creativity anyone for scratchings?

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The Independent Online
Artificial dandruff was the most frequent suggestion in response to our request for uses for the stuff you scratch off scratch cards. Martin Brown believes that a campaign is needed to promote the joy of dandruff in order to create a market for scratch-card detritus. Or, he suggests, it could be used to fill the spaces in the heads of those who buy scratch- cards. The next most popular idea was to sprinkle it over the scratched area of scratch cards in order to re-use them.

Collect it in a teaspoon, advises Luela Palmer, and offer it to your garden gnome. If the gnome imbibes it, you will be lucky. Keith Burnett sprinkles it over floury baps "for a lustrous finish" or as a replacement for the misplaced contents of a funeral urn.

C Douglas proposes packing the hole in the ozone layer with it, or selling it to Railtrack for use on the lines when the wrong sort of snow is not available. Sell in small packets at exorbitant prices to yachtsmen, says Len Clarke, for chucking in the air to see which way the wind is blowing. Or use as confetti for just-married mice or artificial snow for homesick Siberian voles. Cat litter for Humphrey at Downing Street, says Mollie Caird. Ann Phillips adds that scratchings used as cat litter prevent cats from scratching.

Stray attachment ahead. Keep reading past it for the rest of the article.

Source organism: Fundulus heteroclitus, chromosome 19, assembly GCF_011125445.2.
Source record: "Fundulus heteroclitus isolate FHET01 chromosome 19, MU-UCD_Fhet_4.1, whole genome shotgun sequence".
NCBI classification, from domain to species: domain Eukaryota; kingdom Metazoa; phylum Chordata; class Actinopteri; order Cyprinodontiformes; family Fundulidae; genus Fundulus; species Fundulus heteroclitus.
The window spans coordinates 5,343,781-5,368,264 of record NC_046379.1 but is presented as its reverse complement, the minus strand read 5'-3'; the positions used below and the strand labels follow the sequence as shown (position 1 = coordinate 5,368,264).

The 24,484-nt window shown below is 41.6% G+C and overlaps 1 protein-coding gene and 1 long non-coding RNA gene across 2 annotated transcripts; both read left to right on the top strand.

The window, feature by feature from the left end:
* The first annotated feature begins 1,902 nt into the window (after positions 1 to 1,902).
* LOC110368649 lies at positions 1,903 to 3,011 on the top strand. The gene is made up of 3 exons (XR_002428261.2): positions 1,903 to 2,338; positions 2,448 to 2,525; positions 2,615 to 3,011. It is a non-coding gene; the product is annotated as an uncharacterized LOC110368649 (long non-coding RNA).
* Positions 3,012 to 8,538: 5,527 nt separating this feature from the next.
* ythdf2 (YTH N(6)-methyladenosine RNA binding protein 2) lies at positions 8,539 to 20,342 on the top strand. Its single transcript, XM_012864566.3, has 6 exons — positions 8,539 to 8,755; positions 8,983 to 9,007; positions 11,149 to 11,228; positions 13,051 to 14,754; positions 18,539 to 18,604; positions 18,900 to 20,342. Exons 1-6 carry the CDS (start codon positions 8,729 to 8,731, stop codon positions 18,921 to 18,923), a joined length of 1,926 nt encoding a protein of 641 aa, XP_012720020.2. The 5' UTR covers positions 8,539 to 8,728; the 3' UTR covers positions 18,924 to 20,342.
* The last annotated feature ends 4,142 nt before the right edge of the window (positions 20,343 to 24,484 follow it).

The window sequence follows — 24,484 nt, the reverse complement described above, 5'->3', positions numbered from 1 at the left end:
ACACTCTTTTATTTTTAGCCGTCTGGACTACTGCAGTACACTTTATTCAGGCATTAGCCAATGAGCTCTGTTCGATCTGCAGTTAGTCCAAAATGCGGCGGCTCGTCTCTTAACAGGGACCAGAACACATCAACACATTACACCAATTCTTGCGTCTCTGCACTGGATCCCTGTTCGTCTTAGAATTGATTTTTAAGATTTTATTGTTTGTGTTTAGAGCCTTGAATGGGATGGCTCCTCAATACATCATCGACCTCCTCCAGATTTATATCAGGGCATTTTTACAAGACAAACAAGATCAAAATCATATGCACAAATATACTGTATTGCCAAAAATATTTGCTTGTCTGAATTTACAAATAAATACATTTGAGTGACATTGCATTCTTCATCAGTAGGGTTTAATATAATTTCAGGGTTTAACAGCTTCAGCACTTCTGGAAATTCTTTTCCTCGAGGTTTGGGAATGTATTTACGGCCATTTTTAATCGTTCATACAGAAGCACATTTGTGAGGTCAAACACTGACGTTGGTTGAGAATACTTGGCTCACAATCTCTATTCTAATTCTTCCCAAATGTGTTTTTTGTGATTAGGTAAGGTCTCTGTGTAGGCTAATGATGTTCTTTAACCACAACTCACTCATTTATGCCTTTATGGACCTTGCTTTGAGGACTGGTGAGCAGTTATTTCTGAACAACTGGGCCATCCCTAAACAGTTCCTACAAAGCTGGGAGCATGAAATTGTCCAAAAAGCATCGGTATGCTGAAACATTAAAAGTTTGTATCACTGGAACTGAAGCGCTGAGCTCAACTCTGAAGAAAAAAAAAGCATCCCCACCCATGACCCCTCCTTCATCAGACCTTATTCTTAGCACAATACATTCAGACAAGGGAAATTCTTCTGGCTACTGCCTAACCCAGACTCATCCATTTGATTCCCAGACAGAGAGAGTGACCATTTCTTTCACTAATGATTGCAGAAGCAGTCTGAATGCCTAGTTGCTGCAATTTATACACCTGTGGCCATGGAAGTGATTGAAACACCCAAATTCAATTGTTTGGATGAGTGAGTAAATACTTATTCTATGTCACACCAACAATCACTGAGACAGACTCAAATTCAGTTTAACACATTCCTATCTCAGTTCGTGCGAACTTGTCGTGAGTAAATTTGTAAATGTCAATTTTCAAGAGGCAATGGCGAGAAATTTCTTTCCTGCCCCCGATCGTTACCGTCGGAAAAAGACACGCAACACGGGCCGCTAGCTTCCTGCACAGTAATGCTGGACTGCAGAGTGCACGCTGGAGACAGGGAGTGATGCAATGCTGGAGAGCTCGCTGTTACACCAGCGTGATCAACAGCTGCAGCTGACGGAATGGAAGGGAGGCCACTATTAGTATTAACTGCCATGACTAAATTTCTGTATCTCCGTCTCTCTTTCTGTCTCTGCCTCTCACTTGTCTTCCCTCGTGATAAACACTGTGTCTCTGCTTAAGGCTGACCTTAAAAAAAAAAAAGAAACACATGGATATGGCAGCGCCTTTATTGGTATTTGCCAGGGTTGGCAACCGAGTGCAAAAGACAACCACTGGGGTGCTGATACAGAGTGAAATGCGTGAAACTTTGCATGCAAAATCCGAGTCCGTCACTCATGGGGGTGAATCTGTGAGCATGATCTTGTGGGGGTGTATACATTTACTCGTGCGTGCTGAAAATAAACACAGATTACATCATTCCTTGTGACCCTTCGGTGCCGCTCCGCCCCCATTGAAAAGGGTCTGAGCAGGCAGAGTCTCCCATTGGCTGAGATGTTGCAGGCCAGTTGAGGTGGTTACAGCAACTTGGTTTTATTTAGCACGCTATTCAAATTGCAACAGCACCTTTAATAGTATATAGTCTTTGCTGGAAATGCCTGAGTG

Barb Drummond thinks that lottery money should be used to subsidise the construction of a building made entirely out of scratchings to house sculptures (commissioned with more lottery money) made from the same stuff. Tastefully boxed and wrapped, says Frank Card, it would make a suitable present for a 17th wedding anniversary.

While Mr Card persistently referred to the Stuff You Scratch Off Scratch Cards as "Sysosc", only Des Waller used the correct terminology: the right word is "swarf" and he wants to use it to build a snow-capped Mount Camelot.

Cath Skinner wants scratchings melted down and re-cast as 50p pieces, to be returned to punters next time they buy a card. She advocated recycling bins for scratchings. DM Guest passes his scratchings on to a local dentist who uses them for filling teeth.

RJ Pickles sees a use for them as artificial dust for compulsive cleaners to sprinkle round when ordinary dust is in short supply.

Geoffrey Langley, after consulting a "knowledgeable female relative", informs us that compressed scratchings could reduce wheel flange wear on the Docklands Light Railway by a factor of 3.5: "If the gunge is based on a strong polymer medium, incorporates friction modifiers and is biologically inert, it could be applied by tube applicators to give a 25 per cent level of lubrication to the wheels of the leading axle. Wheel-squeal will be a thing of the past." Mark Baptist says it could oil the wheels of the Information Superhighway.

Excellent potting compost, says Mark Walmsley, to fertilise the grapes of wrath. Roll into six small balls and drop onto a lottery card as a random number generator, says Leo Nation.

Prizes to Luela Palmer, Des Waller (for "swarf") and Leo Nation. Next week, we'll tell you what to do with goggles, snorkel and a fridge magnet. Meanwhile, we seek things to do with corkscrews. Chambers Dictionary prizes for the best ideas received by 27 October at: Creativity, the Independent, 1 Canada Square, Canary Wharf, London E14 5DL.

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